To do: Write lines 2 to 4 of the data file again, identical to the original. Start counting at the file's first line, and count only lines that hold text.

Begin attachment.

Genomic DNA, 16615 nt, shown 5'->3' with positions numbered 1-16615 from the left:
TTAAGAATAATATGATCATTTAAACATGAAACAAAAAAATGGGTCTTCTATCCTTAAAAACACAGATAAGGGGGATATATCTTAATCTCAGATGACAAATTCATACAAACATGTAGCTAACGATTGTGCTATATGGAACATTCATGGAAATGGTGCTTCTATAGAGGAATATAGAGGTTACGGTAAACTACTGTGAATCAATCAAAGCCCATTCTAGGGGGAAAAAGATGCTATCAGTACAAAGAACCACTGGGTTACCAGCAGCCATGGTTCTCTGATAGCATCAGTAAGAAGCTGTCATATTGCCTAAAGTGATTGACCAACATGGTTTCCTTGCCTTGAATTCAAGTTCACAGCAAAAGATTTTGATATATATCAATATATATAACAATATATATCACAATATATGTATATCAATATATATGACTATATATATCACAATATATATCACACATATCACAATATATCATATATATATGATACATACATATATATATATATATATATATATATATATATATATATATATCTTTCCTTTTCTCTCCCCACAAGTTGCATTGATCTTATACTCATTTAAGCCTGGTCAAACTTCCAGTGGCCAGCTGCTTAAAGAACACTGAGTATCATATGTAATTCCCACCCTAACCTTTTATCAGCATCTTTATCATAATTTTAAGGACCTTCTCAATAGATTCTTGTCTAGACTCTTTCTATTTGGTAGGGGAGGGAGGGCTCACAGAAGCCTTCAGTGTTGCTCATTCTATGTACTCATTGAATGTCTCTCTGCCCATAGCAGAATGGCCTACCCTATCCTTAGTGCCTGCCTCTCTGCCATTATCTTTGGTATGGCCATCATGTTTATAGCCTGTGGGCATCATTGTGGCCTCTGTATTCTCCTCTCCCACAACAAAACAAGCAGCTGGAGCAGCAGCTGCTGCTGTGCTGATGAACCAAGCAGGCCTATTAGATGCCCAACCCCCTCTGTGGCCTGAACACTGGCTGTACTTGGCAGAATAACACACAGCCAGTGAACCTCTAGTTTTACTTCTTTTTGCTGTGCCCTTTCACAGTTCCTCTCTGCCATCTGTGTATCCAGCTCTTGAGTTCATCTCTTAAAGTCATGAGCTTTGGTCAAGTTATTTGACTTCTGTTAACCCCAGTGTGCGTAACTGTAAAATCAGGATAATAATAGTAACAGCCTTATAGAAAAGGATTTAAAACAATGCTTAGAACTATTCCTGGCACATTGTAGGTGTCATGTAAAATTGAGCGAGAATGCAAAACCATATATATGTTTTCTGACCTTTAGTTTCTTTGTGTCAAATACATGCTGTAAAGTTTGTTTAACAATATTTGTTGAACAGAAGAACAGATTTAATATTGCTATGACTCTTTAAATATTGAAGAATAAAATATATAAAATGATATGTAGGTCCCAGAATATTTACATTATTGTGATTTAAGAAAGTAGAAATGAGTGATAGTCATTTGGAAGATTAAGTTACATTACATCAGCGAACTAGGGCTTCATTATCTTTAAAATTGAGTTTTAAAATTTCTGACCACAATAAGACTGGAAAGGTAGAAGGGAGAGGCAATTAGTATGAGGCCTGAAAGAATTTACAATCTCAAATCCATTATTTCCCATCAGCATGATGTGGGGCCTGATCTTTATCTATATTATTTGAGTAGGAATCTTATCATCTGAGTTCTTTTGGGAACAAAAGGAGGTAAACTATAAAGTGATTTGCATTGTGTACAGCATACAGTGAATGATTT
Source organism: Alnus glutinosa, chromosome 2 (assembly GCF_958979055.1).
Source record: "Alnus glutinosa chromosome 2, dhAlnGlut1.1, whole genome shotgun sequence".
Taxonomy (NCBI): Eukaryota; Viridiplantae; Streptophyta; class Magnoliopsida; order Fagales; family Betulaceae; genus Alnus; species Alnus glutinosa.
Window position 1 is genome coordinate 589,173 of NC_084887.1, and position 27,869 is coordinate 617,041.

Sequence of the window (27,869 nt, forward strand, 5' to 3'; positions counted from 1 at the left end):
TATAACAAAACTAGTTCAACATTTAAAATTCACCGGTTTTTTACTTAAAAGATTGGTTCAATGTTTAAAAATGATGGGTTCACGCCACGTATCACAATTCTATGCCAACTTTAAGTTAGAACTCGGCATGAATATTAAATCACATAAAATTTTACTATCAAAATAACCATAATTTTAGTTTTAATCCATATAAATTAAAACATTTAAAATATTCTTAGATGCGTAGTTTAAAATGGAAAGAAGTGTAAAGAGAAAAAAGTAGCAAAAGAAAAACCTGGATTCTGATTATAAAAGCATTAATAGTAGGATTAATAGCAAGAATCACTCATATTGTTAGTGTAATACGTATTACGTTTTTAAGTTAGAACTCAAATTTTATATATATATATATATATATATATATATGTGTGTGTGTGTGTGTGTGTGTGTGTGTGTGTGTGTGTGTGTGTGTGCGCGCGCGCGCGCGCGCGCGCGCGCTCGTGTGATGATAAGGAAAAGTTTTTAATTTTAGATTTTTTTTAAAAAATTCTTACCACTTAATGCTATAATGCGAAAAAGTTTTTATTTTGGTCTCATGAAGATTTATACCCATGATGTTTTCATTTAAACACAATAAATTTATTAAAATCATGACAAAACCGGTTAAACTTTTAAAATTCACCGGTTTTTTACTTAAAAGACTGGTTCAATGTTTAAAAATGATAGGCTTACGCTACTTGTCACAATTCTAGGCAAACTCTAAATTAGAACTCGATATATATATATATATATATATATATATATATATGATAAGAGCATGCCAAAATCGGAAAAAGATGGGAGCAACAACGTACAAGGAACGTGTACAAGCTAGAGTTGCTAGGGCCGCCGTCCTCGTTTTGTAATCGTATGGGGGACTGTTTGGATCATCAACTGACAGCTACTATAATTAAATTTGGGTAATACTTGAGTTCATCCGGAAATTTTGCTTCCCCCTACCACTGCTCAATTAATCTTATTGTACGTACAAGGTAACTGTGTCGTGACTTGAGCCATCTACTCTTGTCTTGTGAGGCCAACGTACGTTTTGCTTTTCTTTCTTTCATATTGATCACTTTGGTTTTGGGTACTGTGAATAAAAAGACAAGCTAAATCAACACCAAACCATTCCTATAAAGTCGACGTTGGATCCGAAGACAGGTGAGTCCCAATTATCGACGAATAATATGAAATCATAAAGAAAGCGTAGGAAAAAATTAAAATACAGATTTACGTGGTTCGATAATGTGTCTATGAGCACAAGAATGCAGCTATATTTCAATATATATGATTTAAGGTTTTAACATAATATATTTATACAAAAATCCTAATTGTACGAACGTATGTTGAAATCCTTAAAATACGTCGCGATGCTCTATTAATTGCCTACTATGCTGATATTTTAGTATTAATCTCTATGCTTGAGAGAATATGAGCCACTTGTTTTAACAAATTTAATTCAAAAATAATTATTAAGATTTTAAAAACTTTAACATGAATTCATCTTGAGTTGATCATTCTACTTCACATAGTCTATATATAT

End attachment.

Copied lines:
TTAAGAATAATATGATCATTTAAACATGAAACAAAAAAATGGGTCTTCTATCCTTAAAAACACAGATAAGGGGGATATATCTTAATCTCAGATGACAAATTCATACAAACATGTAGCTAACGATTGTGCTATATGGAACATTCATGGAAATGGTGCTTCTATAGAGGAATATAGAGGTTACGGTAAACTACTGTGAATCAATCAAAGCCCATTCTAGGGGGAAAAAGATGCTATCAGTACAAAGAACCACTGGGTTACCAGCAGCCATGGTTCTCTGATAGCATCAGTAAGAAGCTGTCATATTGCCTAAAGTGATTGACCAACATGGTTTCCTTGCCTTGAATTCAAGTTCACAGCAAAAGATTTTGATATATATCAATATATATAACAATATATATCACAATATATGTATATCAATATATATGACTATATATATCACAATATATATCACACATATCACAATATATCATATATATATGATACATACATATATATATATATATATATATATATATATATATATATATATCTTTCCTTTTCTCTCCCCACAAGTTGCATTGATCTTATACTCATTTAAGCCTGGTCAAACTTCCAGTGGCCAGCTGCTTAAAGAACACTGAGTATCATATGTAATTCCCACCCTAACCTTTTATCAGCATCTTTATCATAATTTTAAGGACCTTCTCAATAGATTCTTGTCTAGACTCTTTCTATTTGGTAGGGGAGGGAGGGCTCACAGAAGCCTTCAGTGTTGCTCATTCTATGTACTCATTGAATGTCTCTCTGCCCATAGCAGAATGGCCTACCCTATCCTTAGTGCCTGCCTCTCTGCCATTATCTTTGGTATGGCCATCATGTTTATAGCCTGTGGGCATCATTGTGGCCTCTGTATTCTCCTCTCCCACAACAAAACAAGCAGCTGGAGCAGCAGCTGCTGCTGTGCTGATGAACCAAGCAGGCCTATTAGATGCCCAACCCCCTCTGTGGCCTGAACACTGGCTGTACTTGGCAGAATAACACACAGCCAGTGAACCTCTAGTTTTACTTCTTTTTGCTGTGCCCTTTCACAGTTCCTCTCTGCCATCTGTGTATCCAGCTCTTGAGTTCATCTCTTAAAGTCATGAGCTTTGGTCAAGTTATTTGACTTCTGTTAACCCCAGTGTGCGTAACTGTAAAATCAGGATAATAATAGTAACAGCCTTATAGAAAAGGATTTAAAACAATGCTTAGAACTATTCCTGGCACATTGTAGGTGTCATGTAAAATTGAGCGAGAATGCAAAACCATATATATGTTTTCTGACCTTTAGTTTCTTTGTGTCAAATACATGCTGTAAAGTTTGTTTAACAATATTTGTTGAACAGAAGAACAGATTTAATATTGCTATGACTCTTTAAATATTGAAGAATAAAATATATAAAATGATATGTAGGTCCCAGAATATTTACATTATTGTGATTTAAGAAAGTAGAAATGAGTGATAGTCATTTGGAAGATTAAGTTACATTACATCAGCGAACTAGGGCTTCATTATCTTTAAAATTGAGTTTTAAAATTTCTGACCACAATAAGACTGGAAAGGTAGAAGGGAGAGGCAATTAGTATGAGGCCTGAAAGAATTTACAATCTCAAATCCATTATTTCCCATCAGCATGATGTGGGGCCTGATCTTTATCTATATTATTTGAGTAGGAATCTTATCATCTGAGTTCTTTTGGGAACAAAAGGAGGTAAACTATAAAGTGATTTGCATTGTGTACAGCATACAGTGAATGATTT
Source organism: Alnus glutinosa, chromosome 2 (assembly GCF_958979055.1).
Source record: "Alnus glutinosa chromosome 2, dhAlnGlut1.1, whole genome shotgun sequence".